Texas ties the knot

The Teacher Retirement System of Texas now has a permanent allocation to KKR and Apollo. It’s the kind of super-long-term marriage of which the private capital market should expect to see more, and which will alter the landscape of the asset class.

Last month, Texas Teachers revealed an agreement that will see Kohlberg Kravis Roberts and Apollo Global Management each take charge of roughly $3 billion in private market allocations. The mandates are discretionary, flexible with regard to underlying investment strategy, and “recyclable,” meaning that cash distributions produced by the investment activities can be put back into new deals without KKR and Apollo needing to go through the typical follow-on fundraising rigmarole.

These partnerships crystalise a number of trends, among them – investors wanting fewer, deeper GP relationships; investors continuing to be ga-ga about private market opportunities; and many of them having the luxury/challenge of extremely long-term investment objectives.

As a KKR statement made clear, the deal with Texas Teachers is “subject to the negotiation of definitive documentation”. Indeed, even more interesting than the broad contours of these arrangements will be their to-be-determined details and impact on the market.

Anyone with a stake in the private capital markets should be interested in the following questions to rise from the Texas deal:

Fees – a fund-formation lawyer I know says that as soon as the Texas deal was announced, he began fielding calls from contacts and reporters who all had the same question: What are the terms and conditions? The partnership with KKR is described as a “customised, incentive-based arrangement”. Certainly some form of carried interest will be applied to the fund commitments, but how about direct investments? A Pensions & Investments article reports that the arrangement with KKR will pay incentive fees based on “aggregate performance” rather than on a fund-by-fund basis.

As for management fees, it could be argued that the evergreen nature of the capital requires an entirely new formula. The public market shareholders of KKR and Apollo should be particularly interested in these details, as fee collection has been billed as a major selling point of these franchises. If fundamentally lower fee arrangements are being locked into evergreen relationships, the value of KKR and Apollo shares are different – not necessarily diminished, but different.

Deal selection – Texas describes a benefit of the partnership with KKR as giving the pension access to “the best ideas of KKR”. The press release alludes to a system of “idea sharing between the staff at Texas Teachers” and KKR, notwithstanding the discretionary mandate. This raises a few questions, among them – will KKR be allocating Texas capital to funds and direct opportunities based entirely on the needs of Texas? How will these objectives be weighed against the objectives of other KKR clients as well as the goals of KKR itself? If, for example, the broader Texas Teachers portfolio is overweight in natural gas assets, but a KKR “best idea” is a massive bet on a natural gas platform, does Texas capital get excluded? Is it even KKR’s job to worry about what else is in Texas’ portfolio?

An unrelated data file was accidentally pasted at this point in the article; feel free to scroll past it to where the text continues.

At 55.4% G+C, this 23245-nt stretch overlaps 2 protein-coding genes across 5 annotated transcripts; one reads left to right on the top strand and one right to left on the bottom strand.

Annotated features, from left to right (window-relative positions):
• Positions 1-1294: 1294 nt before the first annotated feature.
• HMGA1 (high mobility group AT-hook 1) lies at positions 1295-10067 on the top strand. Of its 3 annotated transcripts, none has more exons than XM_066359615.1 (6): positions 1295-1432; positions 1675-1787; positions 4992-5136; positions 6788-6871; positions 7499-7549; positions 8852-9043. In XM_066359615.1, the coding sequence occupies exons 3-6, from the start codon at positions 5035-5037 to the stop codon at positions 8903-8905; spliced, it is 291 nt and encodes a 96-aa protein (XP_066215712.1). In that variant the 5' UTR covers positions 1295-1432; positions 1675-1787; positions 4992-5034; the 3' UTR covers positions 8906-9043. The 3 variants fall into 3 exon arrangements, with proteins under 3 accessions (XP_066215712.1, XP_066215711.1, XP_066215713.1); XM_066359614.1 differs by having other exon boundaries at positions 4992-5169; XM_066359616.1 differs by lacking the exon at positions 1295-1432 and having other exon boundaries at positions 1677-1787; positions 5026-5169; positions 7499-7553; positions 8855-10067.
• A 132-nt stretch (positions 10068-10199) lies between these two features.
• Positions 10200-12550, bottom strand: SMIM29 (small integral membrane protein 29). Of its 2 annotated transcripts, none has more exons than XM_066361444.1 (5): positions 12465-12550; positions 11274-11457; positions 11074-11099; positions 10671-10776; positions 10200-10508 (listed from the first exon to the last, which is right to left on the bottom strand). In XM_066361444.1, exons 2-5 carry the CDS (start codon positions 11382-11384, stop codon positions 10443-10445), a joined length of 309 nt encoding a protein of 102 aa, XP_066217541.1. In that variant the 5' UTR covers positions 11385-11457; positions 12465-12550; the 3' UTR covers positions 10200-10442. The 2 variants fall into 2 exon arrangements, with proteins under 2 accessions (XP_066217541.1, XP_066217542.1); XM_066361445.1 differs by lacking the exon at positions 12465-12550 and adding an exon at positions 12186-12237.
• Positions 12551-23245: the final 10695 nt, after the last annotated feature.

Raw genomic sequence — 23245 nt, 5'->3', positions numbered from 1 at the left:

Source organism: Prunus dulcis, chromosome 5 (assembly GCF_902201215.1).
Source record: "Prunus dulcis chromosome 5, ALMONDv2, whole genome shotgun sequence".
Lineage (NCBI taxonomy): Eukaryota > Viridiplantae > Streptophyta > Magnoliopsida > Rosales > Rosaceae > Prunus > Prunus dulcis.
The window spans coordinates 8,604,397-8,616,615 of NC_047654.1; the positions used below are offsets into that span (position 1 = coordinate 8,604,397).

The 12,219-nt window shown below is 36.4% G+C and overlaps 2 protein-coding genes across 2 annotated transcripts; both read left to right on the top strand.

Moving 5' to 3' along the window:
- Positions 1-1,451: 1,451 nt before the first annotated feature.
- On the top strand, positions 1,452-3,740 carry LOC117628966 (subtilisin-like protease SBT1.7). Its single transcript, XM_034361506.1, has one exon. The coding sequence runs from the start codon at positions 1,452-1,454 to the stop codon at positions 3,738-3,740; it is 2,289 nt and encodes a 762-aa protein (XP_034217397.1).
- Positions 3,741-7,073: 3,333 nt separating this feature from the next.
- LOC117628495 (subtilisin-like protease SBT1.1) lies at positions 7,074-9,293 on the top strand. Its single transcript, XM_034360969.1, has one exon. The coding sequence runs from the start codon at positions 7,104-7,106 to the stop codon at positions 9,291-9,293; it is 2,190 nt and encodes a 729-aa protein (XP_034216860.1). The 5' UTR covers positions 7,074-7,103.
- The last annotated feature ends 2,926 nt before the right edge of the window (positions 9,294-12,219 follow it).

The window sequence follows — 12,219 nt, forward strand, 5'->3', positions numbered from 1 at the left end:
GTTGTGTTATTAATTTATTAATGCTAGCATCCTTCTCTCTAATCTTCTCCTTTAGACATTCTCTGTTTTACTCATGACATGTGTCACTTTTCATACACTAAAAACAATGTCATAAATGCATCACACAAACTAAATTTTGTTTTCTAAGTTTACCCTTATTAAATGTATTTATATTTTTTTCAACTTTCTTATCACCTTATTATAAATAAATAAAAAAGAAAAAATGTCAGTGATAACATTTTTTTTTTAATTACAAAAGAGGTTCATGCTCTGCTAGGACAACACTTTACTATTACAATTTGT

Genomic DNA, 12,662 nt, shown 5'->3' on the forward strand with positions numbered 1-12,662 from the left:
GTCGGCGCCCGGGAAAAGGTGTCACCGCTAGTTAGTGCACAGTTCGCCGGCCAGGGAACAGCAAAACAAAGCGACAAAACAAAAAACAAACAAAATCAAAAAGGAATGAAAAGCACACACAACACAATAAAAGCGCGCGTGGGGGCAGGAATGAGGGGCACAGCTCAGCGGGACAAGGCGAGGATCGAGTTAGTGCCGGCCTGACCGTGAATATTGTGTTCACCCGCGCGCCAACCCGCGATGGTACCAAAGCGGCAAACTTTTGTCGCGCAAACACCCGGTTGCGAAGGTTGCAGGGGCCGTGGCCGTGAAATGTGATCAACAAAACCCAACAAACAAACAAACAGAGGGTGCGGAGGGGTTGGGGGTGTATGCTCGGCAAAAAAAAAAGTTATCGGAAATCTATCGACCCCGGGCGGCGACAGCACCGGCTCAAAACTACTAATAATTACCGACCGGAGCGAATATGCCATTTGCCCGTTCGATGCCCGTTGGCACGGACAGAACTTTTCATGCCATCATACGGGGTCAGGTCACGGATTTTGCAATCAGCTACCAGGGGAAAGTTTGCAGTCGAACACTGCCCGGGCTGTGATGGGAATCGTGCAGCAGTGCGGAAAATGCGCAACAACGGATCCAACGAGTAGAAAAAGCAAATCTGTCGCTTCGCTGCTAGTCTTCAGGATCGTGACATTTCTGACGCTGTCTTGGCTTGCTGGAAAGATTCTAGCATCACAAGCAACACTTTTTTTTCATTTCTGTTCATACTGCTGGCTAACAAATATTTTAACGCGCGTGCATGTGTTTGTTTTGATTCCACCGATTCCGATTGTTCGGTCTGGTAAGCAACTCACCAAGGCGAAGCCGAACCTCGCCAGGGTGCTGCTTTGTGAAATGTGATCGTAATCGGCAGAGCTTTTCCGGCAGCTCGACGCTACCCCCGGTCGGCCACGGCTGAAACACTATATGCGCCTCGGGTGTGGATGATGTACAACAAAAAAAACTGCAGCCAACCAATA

Likewise, with each investment opportunity around the world requiring a finite amount of equity, how will KKR and Apollo apportion the equity among their funds and the increasing population of co-investors and “customised-account” partners with which they have relationships?

Consolidation – Not every large investor will adopt an approach like Texas Teachers, but many of them will move toward private-market programs that favor broad relationships with firms that invest in every geography, sector and strategy around the world. This trend naturally favours the largest firms with the most diversified platforms. It may encourage an otherwise rarely seen phenomenon – private equity firms merging with each other. For the most part, a large, diversified private equity franchise has no interest in acquiring a smaller, specialised firm, and vice versa. But if a massive investor wants global diversity through a handful of GP names, this may be enough of an impetus for larger firms to fulfil investor needs by stamping their brands on managers active in specialised strategies. If the fundraising market remains as brutal as many expect, running into the arms of a mega-firm will become a more attractive alternative for talented but struggling franchises.